Bristol, 13-15 April 2010
An interdisciplinary conference on the nature of progress in medicine, combining perspectives from philosophy, history, medical science, and clinical practice.
• Derek Bolton (KCL) - “Defining illness in psychiatry and in general medicine”
• Matthew Broome (Warwick) - "Medicine as applied physiology, psychiatry as applied neuroscience"
• Raffaella Campaner and Maria Carla Galavotti (Bologna) - "Evidence and the assessment of causal relations in the health sciences"
• K. Codell Carter (Brigham Young University) - “What progress are we now to expect in medicine?”
• Nancy Cartwright (LSE and UC San Diego) - "The long road from 'it works somewhere' to 'it will work for us'”
• Sir Iain Chalmers (UK Cochrane Centre) and Ulrich Tröhler (Bern) - “Medical historical textbooks and review articles fail to take account of progress in historical research”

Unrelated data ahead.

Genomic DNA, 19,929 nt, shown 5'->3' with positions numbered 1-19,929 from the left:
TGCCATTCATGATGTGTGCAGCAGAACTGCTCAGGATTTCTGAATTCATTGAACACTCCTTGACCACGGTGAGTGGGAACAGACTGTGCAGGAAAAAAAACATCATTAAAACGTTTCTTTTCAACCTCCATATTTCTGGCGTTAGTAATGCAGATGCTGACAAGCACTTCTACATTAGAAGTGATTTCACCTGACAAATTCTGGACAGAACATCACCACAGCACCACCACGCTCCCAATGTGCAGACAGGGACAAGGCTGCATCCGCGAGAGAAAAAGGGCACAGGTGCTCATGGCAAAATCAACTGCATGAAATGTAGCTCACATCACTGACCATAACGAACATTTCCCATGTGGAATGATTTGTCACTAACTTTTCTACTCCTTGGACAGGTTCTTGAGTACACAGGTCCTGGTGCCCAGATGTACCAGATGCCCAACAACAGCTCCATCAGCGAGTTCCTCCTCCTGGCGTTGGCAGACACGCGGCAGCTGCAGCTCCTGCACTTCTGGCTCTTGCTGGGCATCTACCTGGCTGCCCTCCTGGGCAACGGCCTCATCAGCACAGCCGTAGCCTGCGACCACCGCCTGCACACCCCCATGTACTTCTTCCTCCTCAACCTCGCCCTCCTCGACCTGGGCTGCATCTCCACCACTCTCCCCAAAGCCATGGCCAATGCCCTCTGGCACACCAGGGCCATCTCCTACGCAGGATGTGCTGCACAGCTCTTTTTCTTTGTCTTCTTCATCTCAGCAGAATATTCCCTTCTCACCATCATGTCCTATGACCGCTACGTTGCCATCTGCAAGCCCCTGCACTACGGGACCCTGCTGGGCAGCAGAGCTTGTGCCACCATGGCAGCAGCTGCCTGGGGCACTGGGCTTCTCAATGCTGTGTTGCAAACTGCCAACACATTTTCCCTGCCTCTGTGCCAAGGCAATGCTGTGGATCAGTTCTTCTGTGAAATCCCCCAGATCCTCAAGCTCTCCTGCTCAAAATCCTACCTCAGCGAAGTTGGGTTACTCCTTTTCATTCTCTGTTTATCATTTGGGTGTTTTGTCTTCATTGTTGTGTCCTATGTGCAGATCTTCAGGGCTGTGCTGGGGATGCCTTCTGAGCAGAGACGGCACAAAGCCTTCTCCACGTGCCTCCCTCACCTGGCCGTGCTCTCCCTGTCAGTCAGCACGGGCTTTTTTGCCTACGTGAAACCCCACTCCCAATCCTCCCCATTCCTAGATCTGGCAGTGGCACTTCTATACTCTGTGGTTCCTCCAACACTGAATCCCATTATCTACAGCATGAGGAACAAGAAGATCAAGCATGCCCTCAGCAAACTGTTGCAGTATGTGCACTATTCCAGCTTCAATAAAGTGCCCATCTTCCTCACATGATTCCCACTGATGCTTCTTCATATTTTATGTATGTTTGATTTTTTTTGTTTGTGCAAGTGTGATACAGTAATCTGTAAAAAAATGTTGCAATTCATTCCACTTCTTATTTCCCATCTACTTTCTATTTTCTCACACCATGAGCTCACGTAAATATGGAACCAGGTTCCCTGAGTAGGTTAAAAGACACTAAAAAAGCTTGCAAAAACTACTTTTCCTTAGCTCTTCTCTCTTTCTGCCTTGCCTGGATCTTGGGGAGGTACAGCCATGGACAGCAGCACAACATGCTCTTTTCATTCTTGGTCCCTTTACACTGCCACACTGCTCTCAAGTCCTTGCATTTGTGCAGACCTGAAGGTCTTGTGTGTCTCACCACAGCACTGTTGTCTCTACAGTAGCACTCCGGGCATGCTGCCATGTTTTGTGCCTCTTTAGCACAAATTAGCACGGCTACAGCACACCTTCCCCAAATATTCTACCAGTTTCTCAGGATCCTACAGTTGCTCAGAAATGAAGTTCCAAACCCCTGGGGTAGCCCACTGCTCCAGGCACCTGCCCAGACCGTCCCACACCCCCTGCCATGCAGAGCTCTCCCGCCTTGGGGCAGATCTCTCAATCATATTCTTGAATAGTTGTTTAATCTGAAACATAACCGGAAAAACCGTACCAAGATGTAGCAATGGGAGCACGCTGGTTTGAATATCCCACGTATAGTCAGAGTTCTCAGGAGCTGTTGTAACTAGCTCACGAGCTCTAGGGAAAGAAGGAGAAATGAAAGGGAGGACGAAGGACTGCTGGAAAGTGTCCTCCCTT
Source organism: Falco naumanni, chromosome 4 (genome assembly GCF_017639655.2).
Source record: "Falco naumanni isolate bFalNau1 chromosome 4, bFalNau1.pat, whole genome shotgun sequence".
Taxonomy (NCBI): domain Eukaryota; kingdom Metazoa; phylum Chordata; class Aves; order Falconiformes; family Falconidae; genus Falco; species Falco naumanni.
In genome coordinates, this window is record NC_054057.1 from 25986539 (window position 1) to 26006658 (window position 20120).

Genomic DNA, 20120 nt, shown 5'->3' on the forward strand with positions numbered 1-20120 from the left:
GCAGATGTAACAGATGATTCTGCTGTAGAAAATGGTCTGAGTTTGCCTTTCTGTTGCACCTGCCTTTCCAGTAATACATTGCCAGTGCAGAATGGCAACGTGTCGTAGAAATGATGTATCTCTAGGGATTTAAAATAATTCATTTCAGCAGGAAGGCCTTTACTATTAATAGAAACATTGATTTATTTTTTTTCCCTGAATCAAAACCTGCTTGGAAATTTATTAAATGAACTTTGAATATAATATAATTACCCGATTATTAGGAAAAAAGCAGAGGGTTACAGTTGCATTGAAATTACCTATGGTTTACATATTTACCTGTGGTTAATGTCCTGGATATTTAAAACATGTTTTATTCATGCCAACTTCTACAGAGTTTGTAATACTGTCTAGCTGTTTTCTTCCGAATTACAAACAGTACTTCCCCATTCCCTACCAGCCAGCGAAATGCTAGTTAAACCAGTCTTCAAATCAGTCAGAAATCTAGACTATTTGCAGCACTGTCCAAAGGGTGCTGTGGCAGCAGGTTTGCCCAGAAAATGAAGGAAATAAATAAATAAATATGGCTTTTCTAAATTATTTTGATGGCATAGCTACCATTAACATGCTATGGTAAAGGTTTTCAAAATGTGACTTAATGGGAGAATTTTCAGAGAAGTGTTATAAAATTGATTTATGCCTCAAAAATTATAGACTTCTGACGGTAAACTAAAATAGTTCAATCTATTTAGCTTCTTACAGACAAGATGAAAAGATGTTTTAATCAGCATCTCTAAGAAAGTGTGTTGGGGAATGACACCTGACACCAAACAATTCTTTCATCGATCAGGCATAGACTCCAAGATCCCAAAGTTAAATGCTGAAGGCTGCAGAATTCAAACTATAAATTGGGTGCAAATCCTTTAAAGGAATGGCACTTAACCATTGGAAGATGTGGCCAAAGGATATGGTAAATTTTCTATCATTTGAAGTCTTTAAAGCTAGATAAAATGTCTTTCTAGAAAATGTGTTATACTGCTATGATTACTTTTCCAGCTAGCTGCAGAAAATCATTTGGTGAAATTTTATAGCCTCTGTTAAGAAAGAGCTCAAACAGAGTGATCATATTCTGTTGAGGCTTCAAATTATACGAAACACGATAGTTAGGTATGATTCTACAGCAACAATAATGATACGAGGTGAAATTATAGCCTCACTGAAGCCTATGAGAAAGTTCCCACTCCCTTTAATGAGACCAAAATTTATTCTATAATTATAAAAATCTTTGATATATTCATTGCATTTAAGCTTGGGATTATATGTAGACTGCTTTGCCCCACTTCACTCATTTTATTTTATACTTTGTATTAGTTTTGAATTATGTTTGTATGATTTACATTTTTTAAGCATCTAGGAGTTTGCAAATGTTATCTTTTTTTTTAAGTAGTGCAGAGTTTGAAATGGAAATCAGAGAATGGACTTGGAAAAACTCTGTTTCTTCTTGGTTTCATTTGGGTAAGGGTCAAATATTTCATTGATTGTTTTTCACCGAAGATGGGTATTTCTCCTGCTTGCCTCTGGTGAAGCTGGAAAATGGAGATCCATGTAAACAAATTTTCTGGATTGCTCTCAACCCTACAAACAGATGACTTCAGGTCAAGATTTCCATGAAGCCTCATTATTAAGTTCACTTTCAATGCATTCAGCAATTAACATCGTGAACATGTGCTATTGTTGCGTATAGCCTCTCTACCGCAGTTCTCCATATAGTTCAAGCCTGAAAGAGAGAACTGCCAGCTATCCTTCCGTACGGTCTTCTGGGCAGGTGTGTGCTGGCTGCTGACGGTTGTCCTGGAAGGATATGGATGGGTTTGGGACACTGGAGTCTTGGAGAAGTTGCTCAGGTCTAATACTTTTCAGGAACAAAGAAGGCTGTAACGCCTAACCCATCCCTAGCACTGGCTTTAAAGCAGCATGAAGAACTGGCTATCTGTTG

• Andrew Cunningham (Cambridge) - "The origins of the concept of progress in medicine, ca. 16th and 17th centuries"
• Bill Fulford (Warwick) - "Neuroscience and values: from theory to practice in mental health"
• Sander Greenland (UC Los Angeles) - "How much progress in medicine is illusory?"
• Ilana Löwy (Inserm, CNRS, Paris-Sud 11) - Prenatal diagnosis: Does the improvement of diagnostic techniques constitute progress?"
• Mark Parascandola (U.S. National Institutes of Health) - "Epistemic
risk: Empirical science and the fear of being wrong"
• John Pickstone (Manchester) - tba
• David Wootton (York) - "Progress in science and medicine---some puzzles solved"
• Michael Worboys (Manchester) - "Chlamydia: A disease without a history"
• John Worrall (LSE) - "Evidence in medicine: getting back to the Hill top"
Full list of speakers and papers:
Registration now open: